Just a note to those who have voiced concern. . . It has been quite some time since Andrew was diagnosed. Medication was never used. I plan to explain what happened next, but haven't written it down yet.
My son, Andrew, was diagnosed with ADHD at the age of seven. I didn't know what to expect when we finally decided to see a child psychologist. His young life had been full of incidents which reflected problematic tendencies linked with this diagnosis, but we had ignored them.
Although Andrew was a hyper child, I suppose my own pride hindered an earlier search for proper medical testing. My mother consistently noted how Andrew's actions forced memories of another child who acted just like him. I was quite certain she did not mean my lazy - or was that laid-back - brother, so I thought Andrew must be perfectly normal, because I had been a perfectly normal child. Constant mischievous behavior did not constitute a medical condition, right?
My mother's comparison allowed me to overlook many obvious signs of trouble in Andrew's early development. He practically never slept and was into everything. Similar tendencies were typical of other babies. Finding my toddler on top of the refrigerator one early morning simply proved he was a climber, I needed locks on cabinet drawers, and he was incredibly smart to use those drawers as stairs. Later, medication that calmed most children made Andrew run in circles and cry, "Mommy, I can't stop!" This was certainly a strange reaction, but the doctor said not to worry as other children had experienced the same response.
During Preschool and Kindergarten, Andrew's teachers were family friends and wonderfully tolerant women. They adored Andrew. He excelled in their classrooms, but obvious signs of future problems were overlooked.
My husband, John, and I now clearly recall those early warning signs.
Andrew was unable to properly relate to his peers. He often spoke at inappropriate times, refused to wait his turn, was caught day-dreaming, and failed to complete assignments on time. Because Andrew was so loved by his teachers, the incomplete assignments became homework and his inappropriate behavior was overlooked.
Somewhere during those first years of school, nagging questions began to occasionally invade my thoughts. Why did Andrew almost never finish his math assignments along with the rest of his class? Why did he come home crying and telling me, "Nobody likes me."?
At times, his misbehavior was even encouraged due to his charm. I will never forget his kindergarten teacher chuckling while informing me of one incident. She said, "I probably should have punished Andrew for day-dreaming today, but before I could say anything he leaned across his desk and began singing to the little girl in front of him."
Andrew's charm did not impress his first grade teacher. I'll call her Ms. Strict. My nagging thoughts of a possible problem became continual verbal reprimands as she informed me often of his need for medication.
I'm not typically a vindictive person, but I had heard of Ms. Strict's notorious classroom temper. Her concerns over Andrew's behavior were taken seriously and he received proper discipline at home. However, I seriously denied any need for ADHD testing. Didn't children with ADHD do poorly in school? Andrew was excelling in academics. I secretly thought God was trying to teach her a lesson in patience through my son's defiance.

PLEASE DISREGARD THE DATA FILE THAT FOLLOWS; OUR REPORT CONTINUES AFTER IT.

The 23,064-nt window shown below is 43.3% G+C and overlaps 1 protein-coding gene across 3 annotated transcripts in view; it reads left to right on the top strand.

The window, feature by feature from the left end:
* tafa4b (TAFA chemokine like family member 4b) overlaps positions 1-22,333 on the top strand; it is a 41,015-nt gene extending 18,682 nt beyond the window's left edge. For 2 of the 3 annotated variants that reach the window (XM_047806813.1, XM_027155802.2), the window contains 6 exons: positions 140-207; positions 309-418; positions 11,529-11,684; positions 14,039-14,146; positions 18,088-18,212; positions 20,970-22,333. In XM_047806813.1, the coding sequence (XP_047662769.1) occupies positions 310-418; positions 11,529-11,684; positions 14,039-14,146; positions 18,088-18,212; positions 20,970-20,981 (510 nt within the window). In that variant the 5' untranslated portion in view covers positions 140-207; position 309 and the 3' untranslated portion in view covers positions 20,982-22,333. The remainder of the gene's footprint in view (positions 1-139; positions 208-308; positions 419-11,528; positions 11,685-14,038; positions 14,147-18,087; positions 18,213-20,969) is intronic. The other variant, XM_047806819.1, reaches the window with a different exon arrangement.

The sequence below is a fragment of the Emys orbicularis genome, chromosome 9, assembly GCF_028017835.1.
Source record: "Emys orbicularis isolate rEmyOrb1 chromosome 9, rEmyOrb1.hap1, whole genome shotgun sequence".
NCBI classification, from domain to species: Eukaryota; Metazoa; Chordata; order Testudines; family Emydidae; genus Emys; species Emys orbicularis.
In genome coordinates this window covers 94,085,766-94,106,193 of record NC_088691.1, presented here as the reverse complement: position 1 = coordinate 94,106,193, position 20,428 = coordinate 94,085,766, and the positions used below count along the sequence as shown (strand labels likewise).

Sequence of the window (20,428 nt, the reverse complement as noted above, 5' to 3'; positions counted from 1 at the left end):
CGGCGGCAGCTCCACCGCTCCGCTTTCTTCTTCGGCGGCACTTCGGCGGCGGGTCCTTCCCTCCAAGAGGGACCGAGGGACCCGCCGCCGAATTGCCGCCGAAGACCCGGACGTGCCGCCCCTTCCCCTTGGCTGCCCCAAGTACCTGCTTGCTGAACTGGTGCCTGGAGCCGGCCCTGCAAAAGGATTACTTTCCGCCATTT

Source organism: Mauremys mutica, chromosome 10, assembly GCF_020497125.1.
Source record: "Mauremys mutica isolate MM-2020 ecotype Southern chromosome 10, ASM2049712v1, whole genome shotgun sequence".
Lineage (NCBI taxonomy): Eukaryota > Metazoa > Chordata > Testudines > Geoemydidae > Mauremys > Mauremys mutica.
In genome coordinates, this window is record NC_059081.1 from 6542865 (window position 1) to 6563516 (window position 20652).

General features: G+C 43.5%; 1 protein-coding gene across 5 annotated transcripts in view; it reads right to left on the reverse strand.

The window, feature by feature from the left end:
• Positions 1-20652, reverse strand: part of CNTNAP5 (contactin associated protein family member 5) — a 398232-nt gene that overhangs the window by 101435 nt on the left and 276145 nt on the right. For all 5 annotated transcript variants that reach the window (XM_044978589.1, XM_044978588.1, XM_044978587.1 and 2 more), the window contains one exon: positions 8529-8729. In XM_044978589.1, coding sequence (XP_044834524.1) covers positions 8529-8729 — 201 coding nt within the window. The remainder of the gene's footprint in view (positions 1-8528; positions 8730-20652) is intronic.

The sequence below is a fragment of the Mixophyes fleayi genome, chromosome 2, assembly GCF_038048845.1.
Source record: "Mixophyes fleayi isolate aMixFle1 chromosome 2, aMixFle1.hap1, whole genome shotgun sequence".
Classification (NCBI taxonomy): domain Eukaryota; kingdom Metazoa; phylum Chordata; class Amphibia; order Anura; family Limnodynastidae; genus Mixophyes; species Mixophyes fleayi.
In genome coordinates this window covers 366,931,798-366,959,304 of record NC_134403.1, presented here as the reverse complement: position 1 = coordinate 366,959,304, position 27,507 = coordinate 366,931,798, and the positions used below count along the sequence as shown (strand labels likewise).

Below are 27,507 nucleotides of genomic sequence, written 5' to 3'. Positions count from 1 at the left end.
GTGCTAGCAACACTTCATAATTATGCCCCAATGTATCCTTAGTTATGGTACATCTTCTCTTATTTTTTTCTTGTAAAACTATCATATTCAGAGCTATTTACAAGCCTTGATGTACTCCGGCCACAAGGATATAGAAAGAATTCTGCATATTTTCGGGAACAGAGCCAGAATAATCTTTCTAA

It was difficult to contain my amusement when told, "Andrew is the first child I've ever known who can keep his bottom in a chair and still find unique ways to move about." Another serious conference came about when she "drew a line for Andrew to stand on". Although his feet remained stationary, he "rolled his head around until he became dizzy and fell".
Unfortunately for Ms. Strict, Andrew was the least of her worries. When investigated, many complaints of actual physical and mental abuse throughout her teaching career were brought to light. She became the physical education coach the following year and soon transferred elsewhere.
The one positive influence Ms. Strict offered was a desperate desire to prove her unprofessional diagnosis wrong. After a year of being told to have Andrew tested, I complied. John researched possible doctors and made the appointment with a highly recommended child psychologist.
Upon initially checking in at the appointed clinic, we were ushered into the psychologist's office and informed of the procedures that would ensue. After giving the good doctor a brief family history, John and I were given a mountain of paperwork to fill out as Andrew took his turn on the proverbial couch and went through numerous psychological and intellectual tests.
I slowly recognized that my desire for an alternative diagnosis was highly unlikely as John and I filled in each answer of our massive assignment. Those lists of questions regarding inattentive and hyperactive-impulsive behavior described Andrew perfectly. How could I have been so blind?
(to be continued)
The current list of ADHD symptoms listed below was found at www.chadd.org .
AD/HD predominately inattentive type: (AD/HD-I)5:
Fails to give close attention to details or makes careless mistakes.
Has difficulty sustaining attention.
Does not appear to listen.
Struggles to follow through on instructions.
Has difficulty with organization.
Avoids or dislikes tasks requiring sustained mental effort.
Is easily distracted.
Is forgetful in daily activities.
AD/HD predominately hyperactive-impulsive type: (AD/HD-HI)5:
Fidgets with hands or feet or squirms in chair.
Has difficulty remaining seated.
Runs about or climbs excessively.
Difficulty engaging in activities quietly.
Acts as if driven by a motor.
Blurts out answers before questions have been completed.
Difficulty waiting or taking turns.
Interrupts or intrudes upon others.
PLEASE ENCOURAGE AUTHOR,
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